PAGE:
there is not a Statute of Frauds Defense a. Performance a.full or part payment . Transfers of Interest in Real Estate a. Sale of goods for $500 or more a.Statute of Frauds is satisfied as soon as seller makes a “substantial beginning” to make the product . Signatures 6 . always within the statute of frauds B. Life time agreement are not within the Statute of Frauds. Specially Manufactured Goods Exception . Two of the following three Satisfies the Statute of Frauds .Plaintiff may recover under quasi contract b. Part performance of a contract for the sale of goods satisfies the Statute of Frauds but only to the extent of the part performance .Contracts b. who ii. One year employment starting next month. Writings a.Look for custom made or made to order fact patterns c. what b. All materials Test (Services) i. Full payment alone does not satisfy the statute of frauds 3. Leases of a year or less: not within the statute of frauds 6. Easements: within the statute of frauds b. Terminology: If Statute of Frauds is satisfied. Sale of Goods i.Delivered Goods: no Statute of Frauds defense . Service Contracts i. c. Remember. 5.possession . although something may not apply within the UCC statute of frauds (is less than 500) the sale of goods is still subject to all of the rest of the UCC. Can the contract be completed within a year? If contract made for a date more than one year in the future.improvements ii. Questions may ask: i. Within the Statute of Frauds d. Person could die within a year.Defendant will have a Statute of Frauds defense . Tasks are not subject to the Statute of Frauds: If theoretically possible with unlimited resources. Agreement to build a house on property: not within the statute of frauds ii. Leases of goods with payments totaling $1000 or more a. full performance by either party satisfies the statute of frauds ii. Exceptions: i. Performance and Transfers of Interest in Real Estate i.Plaintiff cannot recover under contract law . “Is the Statute of Frauds satisfied?” or synomonously ii. e. “Is there a Statute of Frauds defense?” 2. Selling property: withing the statute of frauds c.Undelivered Goods: Statute of Frauds defense ii. How is the Statute of Frauds satisfied? 1. it is within the statute of frauds. Part performance of a services contract does not satisfy the Statute of Frauds . 7.

Economic Duress 7 . Misrepresentation. if contracting party does not know of the illegal purpose. Can be a Torts question or Contracts question a. innocent. honest. Illegality 1.” C. no writing needed 2. Torts question: all about one guy trying to recover money damages from the other i. c. Authorization to enter into contract for someone else 1. Must be signed by the person who is asserting the Statute of Frauds defense in order for that defense to fail. we agreed. states the duration of the lease 4. Statute of Frauds can be satisfied if one party fails to respond and reject regardless of the fact that there is not a signature. Illegality. Satisfies the Statute of Frauds b. Imagine the agreement with the alleged change b. UCC 2A Requirement (leases of personal property) i. misrepresentation is a basis for rescinding D. indicate that it is a lease ii. Judicial Admission of Sale of Goods a. Duress A. even honest. Public Policy. misrepresentations will not allow recovery ii. 2. Does the modifying agreement have to be in writing to satisfy the statute of frauds? a. valid contract. Public Policy 1. UCC Requirments (goods) i. Duress 1. if no. Contracts exempting intentional or reckless conduct from liability not enforceable 2. must be at least negligent b. Illegal Subject Matter: no enforcement of contracts with illegal subject matter 2. Misrepresentation or Fraudulent Concelement 1. Illegal Purpose: there can be other contracts for the purpose of completing a contract with illegal subject matter. Contract Modification 1. innocent. if yes. must be in writing ii. Equal Dignity Rule D. Contracts: one guy wants out of the deal i. Proof of Authorization must be in writing only if the contract to be signed is within the Statute of Frauds. Signatures (UCC) i. Common Law: Ignore that requirement b. assume the person did not sign. B.Contracts i. Both parties must be merchants ii. UCC: requirement is effective unless it is waived X. How many is the only question. If does not say so in the question. What if original contract require that all modifications to the contract be in writing? a. but we never put it in writing. Ex. who and what and even purchase price not needed d. Covenants not to compete without a reasonable need or reasonable time or place limits. Is alleged change within the statute of Frauds? i. describe what is being leased iii. Sometimes unenforceable C. e. “Yes your Honor.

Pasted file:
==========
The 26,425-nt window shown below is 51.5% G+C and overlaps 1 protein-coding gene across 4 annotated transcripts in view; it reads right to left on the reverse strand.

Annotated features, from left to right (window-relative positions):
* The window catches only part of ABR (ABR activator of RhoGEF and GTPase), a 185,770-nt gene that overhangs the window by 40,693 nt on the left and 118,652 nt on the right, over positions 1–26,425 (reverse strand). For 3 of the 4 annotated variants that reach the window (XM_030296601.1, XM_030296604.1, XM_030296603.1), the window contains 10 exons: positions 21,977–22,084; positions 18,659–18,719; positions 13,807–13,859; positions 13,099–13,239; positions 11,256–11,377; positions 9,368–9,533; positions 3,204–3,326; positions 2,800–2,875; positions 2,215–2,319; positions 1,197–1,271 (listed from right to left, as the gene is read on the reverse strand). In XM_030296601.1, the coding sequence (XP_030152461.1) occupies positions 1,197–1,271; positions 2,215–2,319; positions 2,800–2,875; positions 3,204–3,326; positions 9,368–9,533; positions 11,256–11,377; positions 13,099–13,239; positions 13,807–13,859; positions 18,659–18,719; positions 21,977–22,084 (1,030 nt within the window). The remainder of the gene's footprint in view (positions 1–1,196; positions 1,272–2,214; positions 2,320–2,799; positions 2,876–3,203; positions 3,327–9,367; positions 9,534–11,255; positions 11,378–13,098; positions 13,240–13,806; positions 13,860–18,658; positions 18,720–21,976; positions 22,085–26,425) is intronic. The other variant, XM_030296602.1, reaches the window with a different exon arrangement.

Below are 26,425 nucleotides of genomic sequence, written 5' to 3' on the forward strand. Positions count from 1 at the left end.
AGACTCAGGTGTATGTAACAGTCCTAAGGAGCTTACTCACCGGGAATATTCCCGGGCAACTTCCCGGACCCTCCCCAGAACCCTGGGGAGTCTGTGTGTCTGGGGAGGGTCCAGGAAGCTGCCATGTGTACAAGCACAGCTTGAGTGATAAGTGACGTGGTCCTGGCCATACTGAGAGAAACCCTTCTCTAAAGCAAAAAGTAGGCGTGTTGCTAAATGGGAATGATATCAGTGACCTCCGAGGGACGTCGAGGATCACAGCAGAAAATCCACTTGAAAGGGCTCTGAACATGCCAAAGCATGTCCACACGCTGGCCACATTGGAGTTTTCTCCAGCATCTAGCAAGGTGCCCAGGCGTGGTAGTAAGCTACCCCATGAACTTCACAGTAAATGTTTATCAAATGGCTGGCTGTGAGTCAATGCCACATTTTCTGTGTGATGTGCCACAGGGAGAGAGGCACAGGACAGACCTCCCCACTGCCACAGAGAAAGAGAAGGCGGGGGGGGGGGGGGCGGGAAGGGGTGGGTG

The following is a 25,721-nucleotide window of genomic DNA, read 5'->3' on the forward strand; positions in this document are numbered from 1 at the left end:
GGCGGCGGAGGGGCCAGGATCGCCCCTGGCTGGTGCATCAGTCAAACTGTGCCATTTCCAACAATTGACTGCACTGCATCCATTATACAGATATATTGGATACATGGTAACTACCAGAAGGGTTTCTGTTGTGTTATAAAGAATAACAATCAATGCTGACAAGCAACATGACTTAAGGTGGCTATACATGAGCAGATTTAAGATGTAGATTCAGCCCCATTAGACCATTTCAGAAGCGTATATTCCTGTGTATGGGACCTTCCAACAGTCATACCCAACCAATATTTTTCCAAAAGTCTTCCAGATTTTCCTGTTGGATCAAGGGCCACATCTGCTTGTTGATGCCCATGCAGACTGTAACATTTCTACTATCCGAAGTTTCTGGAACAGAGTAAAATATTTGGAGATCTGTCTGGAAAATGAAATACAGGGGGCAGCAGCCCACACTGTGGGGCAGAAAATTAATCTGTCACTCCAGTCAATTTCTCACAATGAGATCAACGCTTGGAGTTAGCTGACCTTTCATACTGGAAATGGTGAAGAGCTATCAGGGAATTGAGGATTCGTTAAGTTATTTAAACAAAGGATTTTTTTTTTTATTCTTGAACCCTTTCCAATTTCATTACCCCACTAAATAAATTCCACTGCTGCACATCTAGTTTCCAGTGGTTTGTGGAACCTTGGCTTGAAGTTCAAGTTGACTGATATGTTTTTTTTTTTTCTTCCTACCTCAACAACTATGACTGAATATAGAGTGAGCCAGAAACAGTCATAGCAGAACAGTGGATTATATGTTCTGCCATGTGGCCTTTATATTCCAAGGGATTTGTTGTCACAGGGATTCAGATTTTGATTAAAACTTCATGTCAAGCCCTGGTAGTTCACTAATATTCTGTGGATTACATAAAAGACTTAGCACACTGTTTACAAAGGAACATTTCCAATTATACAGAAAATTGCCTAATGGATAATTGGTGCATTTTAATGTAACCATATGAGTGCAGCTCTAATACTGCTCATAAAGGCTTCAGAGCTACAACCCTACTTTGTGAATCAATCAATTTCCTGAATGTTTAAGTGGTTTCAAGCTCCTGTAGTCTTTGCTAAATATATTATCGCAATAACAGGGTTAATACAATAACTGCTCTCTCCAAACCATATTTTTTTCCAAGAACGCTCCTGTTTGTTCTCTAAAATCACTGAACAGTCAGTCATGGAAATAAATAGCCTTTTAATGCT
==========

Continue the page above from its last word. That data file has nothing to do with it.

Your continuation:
Mutual mistake about what something is: unenforceable contract D. Underlying premise is that final written version of the contract is more reliable than anything that might have been said or written earlier 8 . Overview 1. courts grant relief to the mistaken party b. Mutual Mistake of Material Fact 1. No relief 2. not a risk that either party bears C. not basic 2. never the jury C. Unfair Surprise 2. XII. Two basic tests 1. materially affects the agreed exchange d. if there is unconscionable conduct in inducint or enforcing the lease. parties use a material term that is open to at least two reasonable interpretations 2. improper threat to break an existing contract b. Misunderstanding A.Contracts a. buyer beware E. oppressive F. Mistakes discovered before significant reliance by the other party Terms of the Contract XIV. Vulnerable guy can get out of the contract XI. Now part of general contracts law D. No contract if 1. if the other party to the contract knows or should have known of the mistake. Empowers courts to refuse to enforce all or part of an agreement E. each party attaches a different meaning to the term 3. There will be no contract if a. both parties mistaken b. Exception a. not material 3. neither party knows or has reason to know the term is open to at least two reasonable interpretations B. no reasonable alternative to get what is needed in the original contract c. Under 2A: A court may grant relief from a consumer lease even though no provision of the lease is unconsciounable. Mistake about what something is worth: enforceable contract 1. If one party knows of the other interpretation. need bad guy. Unconscionability A. there will be a contract under the terms of the unknowing party XIII. Tested as of the time the agreement was made B. basic assumption of fact c. Unilateral Mistake of Material fact 1. vulnerable guy. Mistake of Fact Existing at Time of the Contract A. Distinguish from misunderstanding which focuses on words in contract and misrepresentation which focuses on words before the contract B. Parol Evidence Rule A. Always decided by the court. purpose for which the evidence is to be introduced is often determinative 3. Evidence rule in the sense that issue is whether court can consider evidence and 2.